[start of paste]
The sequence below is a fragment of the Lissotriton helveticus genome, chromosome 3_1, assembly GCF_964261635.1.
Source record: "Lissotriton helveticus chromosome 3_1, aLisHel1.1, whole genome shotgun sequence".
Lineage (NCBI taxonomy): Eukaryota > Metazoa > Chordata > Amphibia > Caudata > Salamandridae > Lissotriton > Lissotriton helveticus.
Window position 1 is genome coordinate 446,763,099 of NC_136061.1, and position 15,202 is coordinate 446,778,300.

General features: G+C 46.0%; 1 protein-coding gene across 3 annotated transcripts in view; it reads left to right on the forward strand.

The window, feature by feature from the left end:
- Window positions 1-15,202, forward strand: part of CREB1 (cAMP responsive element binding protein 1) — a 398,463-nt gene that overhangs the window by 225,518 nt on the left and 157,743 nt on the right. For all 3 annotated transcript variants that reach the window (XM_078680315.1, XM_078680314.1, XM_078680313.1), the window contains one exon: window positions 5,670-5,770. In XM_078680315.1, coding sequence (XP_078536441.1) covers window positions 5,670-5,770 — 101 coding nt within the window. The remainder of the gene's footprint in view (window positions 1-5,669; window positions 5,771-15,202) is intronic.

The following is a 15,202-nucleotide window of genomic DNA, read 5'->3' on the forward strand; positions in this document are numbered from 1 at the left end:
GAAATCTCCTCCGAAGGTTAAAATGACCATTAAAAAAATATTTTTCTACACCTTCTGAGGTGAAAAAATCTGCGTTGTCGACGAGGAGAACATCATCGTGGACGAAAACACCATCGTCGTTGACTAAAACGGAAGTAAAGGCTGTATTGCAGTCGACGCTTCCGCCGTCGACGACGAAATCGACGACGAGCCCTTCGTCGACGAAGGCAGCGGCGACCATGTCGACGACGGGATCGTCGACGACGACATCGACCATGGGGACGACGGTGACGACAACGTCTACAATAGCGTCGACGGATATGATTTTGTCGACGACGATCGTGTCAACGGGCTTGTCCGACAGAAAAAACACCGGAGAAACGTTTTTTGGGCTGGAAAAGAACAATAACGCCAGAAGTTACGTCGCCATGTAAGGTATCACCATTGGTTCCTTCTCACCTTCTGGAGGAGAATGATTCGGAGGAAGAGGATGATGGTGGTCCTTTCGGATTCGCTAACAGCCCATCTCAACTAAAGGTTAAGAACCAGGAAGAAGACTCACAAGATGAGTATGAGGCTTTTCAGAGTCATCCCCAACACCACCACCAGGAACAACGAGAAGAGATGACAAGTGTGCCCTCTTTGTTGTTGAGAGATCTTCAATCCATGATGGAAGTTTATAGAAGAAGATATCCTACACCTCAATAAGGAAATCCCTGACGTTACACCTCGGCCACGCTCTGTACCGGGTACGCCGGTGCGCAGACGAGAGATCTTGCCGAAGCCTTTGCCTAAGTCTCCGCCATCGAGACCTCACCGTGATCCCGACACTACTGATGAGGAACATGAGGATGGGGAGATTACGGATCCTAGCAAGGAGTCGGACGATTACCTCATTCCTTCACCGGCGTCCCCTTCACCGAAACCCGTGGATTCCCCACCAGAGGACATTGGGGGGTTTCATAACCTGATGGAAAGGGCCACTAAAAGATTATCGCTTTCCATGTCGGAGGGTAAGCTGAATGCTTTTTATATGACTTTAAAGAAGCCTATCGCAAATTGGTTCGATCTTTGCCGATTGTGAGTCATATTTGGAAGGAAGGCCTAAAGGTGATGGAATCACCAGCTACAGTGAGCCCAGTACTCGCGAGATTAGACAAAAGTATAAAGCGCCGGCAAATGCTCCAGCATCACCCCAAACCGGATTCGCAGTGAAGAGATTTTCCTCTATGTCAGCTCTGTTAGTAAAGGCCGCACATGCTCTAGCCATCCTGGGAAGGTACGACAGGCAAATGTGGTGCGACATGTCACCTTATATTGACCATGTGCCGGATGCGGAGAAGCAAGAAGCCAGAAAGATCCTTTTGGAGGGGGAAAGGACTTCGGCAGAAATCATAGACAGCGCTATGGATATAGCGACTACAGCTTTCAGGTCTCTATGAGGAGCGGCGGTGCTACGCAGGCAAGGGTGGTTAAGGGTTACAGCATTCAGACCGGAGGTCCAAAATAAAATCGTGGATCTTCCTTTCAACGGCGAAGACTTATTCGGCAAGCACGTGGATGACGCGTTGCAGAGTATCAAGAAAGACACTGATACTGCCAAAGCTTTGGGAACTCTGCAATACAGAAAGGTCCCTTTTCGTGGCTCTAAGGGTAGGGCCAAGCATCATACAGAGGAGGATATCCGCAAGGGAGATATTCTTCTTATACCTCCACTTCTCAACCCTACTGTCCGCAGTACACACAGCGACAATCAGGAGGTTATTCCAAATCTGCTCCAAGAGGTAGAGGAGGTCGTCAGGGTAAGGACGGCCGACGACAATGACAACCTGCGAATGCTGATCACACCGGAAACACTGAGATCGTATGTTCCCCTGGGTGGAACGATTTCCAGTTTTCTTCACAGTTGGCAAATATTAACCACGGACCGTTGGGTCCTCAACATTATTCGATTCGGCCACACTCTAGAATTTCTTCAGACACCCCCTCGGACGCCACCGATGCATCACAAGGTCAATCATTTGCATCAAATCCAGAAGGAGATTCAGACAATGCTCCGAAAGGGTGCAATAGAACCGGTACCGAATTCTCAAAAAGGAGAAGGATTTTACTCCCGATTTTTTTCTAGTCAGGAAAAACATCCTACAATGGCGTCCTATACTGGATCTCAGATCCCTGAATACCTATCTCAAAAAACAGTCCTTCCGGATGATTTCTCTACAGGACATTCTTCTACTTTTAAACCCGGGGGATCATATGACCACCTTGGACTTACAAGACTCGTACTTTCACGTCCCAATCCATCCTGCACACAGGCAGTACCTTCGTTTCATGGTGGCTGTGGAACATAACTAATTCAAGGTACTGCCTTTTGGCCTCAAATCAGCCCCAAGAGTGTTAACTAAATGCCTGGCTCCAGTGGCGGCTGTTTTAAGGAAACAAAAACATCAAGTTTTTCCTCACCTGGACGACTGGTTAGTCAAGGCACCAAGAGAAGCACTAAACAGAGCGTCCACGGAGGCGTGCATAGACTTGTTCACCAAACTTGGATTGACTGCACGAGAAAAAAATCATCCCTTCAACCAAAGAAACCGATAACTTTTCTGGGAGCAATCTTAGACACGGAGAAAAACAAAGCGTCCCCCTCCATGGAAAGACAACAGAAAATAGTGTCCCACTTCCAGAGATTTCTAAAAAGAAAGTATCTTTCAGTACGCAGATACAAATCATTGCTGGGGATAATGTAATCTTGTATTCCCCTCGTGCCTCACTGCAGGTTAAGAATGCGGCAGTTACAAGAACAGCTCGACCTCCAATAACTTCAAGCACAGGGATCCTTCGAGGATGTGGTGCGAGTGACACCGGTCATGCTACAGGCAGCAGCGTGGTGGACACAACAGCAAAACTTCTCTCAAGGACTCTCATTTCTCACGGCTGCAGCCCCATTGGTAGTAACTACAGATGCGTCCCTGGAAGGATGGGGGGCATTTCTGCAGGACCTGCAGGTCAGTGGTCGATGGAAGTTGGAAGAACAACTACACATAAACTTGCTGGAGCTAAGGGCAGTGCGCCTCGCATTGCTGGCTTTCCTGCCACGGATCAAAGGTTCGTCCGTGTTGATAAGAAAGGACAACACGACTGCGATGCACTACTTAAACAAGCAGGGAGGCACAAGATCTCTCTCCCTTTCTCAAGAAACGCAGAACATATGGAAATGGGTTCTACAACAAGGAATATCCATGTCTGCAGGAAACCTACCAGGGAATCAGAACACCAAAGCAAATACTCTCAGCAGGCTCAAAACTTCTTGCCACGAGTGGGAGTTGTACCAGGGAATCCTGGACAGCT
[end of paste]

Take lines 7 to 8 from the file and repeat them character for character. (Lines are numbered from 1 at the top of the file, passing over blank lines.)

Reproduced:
- Window positions 1-15,202, forward strand: part of CREB1 (cAMP responsive element binding protein 1) — a 398,463-nt gene that overhangs the window by 225,518 nt on the left and 157,743 nt on the right. For all 3 annotated transcript variants that reach the window (XM_078680315.1, XM_078680314.1, XM_078680313.1), the window contains one exon: window positions 5,670-5,770. In XM_078680315.1, coding sequence (XP_078536441.1) covers window positions 5,670-5,770 — 101 coding nt within the window. The remainder of the gene's footprint in view (window positions 1-5,669; window positions 5,771-15,202) is intronic.

The following is a 15,202-nucleotide window of genomic DNA, read 5'->3' on the forward strand; positions in this document are numbered from 1 at the left end: